For a better understanding of the present invention, reference may be made to the accompanying drawings wherein the same reference numerals have been applied to like parts and wherein:
FIG. 1 is a diagram illustrating the increase in the fusing range in a fuser in accordance with present invention, and
FIG. 2 is an illustration of the surface layer in accordance with the present invention.
With reference to FIG. 1, in column A there is illustrated a typical fusing temperature range of a typical Room Temperature Vulcanized (RTV) silicone fuser roll having embedded metal oxide particles from the minimum fixed temperature MFT1 to hot offset temperature HT1. The minimum fixed temperature is the minimum temperature needed for the toner particles to coalesce and adhere to the copy sheet. The hot offset temperature is the temperature at which the toner particles begin to adhere to the fuser roll other than to the copy sheet. It is preferable to keep the minimum fix temperature as low as possible to conserve energy and to raise the hot offset temperature as high as possible to minimize the possibility of hot offset.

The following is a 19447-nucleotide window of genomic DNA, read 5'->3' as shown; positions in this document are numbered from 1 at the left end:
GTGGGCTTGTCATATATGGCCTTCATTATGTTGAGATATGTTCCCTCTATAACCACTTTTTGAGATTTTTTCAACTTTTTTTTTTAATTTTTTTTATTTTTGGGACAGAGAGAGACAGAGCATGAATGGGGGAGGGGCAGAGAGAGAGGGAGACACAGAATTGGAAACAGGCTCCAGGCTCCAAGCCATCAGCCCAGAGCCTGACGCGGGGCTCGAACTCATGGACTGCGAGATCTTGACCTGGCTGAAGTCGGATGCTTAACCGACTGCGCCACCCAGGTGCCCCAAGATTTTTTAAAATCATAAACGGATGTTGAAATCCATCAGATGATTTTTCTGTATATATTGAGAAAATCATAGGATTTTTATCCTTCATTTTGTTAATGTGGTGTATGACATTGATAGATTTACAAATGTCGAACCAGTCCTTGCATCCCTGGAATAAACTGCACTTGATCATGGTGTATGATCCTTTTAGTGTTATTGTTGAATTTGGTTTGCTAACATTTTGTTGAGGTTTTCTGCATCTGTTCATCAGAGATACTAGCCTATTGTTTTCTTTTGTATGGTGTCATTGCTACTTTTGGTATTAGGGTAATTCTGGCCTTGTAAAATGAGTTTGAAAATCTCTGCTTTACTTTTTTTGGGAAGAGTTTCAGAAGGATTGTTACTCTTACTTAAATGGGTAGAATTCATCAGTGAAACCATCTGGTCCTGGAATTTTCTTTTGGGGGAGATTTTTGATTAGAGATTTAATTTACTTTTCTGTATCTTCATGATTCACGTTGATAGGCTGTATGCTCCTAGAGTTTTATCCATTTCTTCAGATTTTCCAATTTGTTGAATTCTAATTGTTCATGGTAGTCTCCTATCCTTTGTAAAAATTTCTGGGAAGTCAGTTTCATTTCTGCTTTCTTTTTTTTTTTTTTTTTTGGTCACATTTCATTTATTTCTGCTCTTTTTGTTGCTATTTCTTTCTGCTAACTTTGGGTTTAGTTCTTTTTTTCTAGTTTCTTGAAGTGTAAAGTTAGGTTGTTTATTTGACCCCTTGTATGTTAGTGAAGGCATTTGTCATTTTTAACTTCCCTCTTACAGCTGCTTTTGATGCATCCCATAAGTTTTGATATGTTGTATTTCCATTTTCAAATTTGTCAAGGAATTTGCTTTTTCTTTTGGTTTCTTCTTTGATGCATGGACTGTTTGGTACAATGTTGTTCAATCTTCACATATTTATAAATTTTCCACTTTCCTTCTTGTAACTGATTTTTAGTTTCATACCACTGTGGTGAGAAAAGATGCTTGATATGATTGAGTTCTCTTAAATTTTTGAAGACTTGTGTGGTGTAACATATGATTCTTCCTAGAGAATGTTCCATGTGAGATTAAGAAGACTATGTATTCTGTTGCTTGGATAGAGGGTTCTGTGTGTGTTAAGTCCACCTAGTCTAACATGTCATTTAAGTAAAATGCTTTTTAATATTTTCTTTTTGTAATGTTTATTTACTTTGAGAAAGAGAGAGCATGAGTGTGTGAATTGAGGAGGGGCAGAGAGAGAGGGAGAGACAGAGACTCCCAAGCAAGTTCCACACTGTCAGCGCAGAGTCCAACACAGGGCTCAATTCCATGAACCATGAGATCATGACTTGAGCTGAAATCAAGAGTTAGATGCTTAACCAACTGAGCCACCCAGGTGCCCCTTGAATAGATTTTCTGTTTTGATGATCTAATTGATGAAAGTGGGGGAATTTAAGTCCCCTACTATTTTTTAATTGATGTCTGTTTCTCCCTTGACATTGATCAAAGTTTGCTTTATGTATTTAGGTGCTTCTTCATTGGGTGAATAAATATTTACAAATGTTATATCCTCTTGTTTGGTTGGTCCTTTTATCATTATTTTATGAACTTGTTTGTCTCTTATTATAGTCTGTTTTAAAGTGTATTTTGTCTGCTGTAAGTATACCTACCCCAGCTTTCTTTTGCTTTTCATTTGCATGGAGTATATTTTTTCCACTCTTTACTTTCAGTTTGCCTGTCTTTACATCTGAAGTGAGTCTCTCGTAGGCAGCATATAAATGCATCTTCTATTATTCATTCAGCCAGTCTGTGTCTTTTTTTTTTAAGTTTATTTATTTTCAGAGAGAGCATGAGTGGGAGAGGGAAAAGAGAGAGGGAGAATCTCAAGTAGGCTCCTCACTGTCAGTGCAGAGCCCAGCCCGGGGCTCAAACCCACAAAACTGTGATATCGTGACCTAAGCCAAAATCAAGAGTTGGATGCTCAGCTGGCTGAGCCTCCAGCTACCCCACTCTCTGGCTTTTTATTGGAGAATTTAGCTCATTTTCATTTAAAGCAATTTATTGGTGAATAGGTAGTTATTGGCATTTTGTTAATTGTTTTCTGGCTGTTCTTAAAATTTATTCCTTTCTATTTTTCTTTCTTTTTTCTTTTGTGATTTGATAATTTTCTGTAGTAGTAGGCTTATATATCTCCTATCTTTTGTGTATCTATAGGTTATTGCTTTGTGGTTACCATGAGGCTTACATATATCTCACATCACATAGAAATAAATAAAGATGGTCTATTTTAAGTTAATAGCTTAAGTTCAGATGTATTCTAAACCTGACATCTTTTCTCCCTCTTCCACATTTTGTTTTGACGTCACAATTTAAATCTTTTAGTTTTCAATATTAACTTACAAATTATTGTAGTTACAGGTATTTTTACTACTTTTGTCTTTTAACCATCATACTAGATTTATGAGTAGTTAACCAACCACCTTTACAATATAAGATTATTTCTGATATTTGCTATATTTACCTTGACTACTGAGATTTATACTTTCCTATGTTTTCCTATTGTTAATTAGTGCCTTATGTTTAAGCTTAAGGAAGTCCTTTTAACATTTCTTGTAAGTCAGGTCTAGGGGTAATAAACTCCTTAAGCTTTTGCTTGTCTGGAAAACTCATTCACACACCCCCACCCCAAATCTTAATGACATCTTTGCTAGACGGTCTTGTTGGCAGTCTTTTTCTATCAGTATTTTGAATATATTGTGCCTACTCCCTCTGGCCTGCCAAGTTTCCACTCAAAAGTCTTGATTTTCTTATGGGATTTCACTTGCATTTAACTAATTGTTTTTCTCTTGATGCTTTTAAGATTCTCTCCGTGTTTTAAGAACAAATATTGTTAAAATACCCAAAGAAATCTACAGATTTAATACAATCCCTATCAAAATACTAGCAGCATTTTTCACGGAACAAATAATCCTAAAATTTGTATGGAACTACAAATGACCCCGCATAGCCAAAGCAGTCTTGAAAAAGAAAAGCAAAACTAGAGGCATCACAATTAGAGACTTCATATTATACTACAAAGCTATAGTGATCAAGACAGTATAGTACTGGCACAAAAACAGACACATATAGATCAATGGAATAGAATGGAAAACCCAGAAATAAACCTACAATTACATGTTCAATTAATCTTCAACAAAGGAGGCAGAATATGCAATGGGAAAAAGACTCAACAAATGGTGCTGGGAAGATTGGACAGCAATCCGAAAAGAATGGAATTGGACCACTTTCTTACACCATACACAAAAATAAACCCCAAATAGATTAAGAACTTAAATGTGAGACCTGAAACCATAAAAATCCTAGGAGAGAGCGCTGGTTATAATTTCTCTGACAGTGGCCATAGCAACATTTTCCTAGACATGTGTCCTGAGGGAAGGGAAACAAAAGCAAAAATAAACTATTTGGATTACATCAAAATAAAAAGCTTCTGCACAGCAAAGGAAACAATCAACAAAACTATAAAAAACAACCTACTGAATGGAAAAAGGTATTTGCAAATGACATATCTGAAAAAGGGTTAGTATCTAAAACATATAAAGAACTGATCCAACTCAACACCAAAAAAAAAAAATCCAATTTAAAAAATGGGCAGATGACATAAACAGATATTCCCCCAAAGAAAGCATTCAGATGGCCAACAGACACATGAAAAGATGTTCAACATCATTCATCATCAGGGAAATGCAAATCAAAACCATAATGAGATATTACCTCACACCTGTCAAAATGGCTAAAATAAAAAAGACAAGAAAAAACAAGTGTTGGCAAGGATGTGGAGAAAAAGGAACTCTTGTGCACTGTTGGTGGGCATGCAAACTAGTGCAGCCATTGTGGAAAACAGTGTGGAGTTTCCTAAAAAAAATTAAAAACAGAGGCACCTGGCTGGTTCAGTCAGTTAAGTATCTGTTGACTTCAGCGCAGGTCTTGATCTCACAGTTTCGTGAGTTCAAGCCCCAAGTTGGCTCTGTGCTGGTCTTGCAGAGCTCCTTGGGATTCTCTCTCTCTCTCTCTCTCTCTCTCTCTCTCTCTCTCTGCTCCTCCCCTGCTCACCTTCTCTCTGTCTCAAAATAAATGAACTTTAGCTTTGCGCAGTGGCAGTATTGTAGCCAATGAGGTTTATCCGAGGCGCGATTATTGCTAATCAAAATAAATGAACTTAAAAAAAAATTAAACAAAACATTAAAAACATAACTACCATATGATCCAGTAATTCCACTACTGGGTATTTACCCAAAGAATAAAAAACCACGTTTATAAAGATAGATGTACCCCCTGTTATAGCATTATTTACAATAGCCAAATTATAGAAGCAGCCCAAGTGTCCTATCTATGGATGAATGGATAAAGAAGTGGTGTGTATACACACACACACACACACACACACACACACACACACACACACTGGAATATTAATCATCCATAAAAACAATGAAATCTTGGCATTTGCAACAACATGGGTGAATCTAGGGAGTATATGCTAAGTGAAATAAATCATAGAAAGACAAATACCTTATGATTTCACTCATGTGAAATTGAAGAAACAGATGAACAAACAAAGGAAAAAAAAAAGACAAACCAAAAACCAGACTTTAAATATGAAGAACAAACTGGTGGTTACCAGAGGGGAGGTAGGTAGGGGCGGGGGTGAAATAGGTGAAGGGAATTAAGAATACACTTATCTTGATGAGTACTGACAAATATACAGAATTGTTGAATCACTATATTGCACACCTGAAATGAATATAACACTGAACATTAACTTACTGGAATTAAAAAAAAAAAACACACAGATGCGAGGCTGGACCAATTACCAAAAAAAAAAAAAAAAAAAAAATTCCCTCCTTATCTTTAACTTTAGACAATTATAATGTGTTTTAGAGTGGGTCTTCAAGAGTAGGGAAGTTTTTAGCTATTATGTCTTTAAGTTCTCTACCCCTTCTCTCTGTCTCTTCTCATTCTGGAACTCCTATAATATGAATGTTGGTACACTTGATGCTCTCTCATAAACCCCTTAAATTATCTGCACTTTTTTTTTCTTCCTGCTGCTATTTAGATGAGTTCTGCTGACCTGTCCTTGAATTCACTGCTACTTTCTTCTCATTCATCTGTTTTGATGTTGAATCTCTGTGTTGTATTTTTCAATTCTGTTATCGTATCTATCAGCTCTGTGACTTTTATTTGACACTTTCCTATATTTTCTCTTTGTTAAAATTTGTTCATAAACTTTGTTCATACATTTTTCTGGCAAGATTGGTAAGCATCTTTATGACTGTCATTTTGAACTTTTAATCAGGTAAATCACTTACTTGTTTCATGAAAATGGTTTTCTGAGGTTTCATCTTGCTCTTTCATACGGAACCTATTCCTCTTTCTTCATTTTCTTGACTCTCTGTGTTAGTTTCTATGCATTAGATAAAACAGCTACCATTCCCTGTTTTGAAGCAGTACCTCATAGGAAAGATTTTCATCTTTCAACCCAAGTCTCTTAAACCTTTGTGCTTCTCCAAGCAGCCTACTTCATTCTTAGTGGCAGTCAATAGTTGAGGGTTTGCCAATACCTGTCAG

It has been discovered that toner is trapped by the surface holes on a silicone rubber fuser roll, that has been grinded and sanded to the proper dimension, at the hot offset temperature. Therefore, in accordance with the present invention, the surface defects or holes on a fuser roll are filled with a silicone elastomer to prevent fuser hot offset. Holes in the range of 30 to 200 microns produced by grinding and sanding the fuser roll generally have the highest tendency to trap toner. Column B illustrates an RTV silicone coating layer on the silicone fuser roll illustrated in Column A, the RTV coating layer having no embedded oxide particles. This is one method to eliminate the surface defect. As illustrated, the effect is to merely raise the fusing temperature range to a higher temperature, the range from MFT2 to HT2. The removal of the toner traps by this method, as illustrated, increases the minimum fuse temperature by approximately 20° to 30° F. even when the coating is less than 1 mil thick. The RTV silicone coating merely provides a layer of heat insulator on the surface of the fusing roll.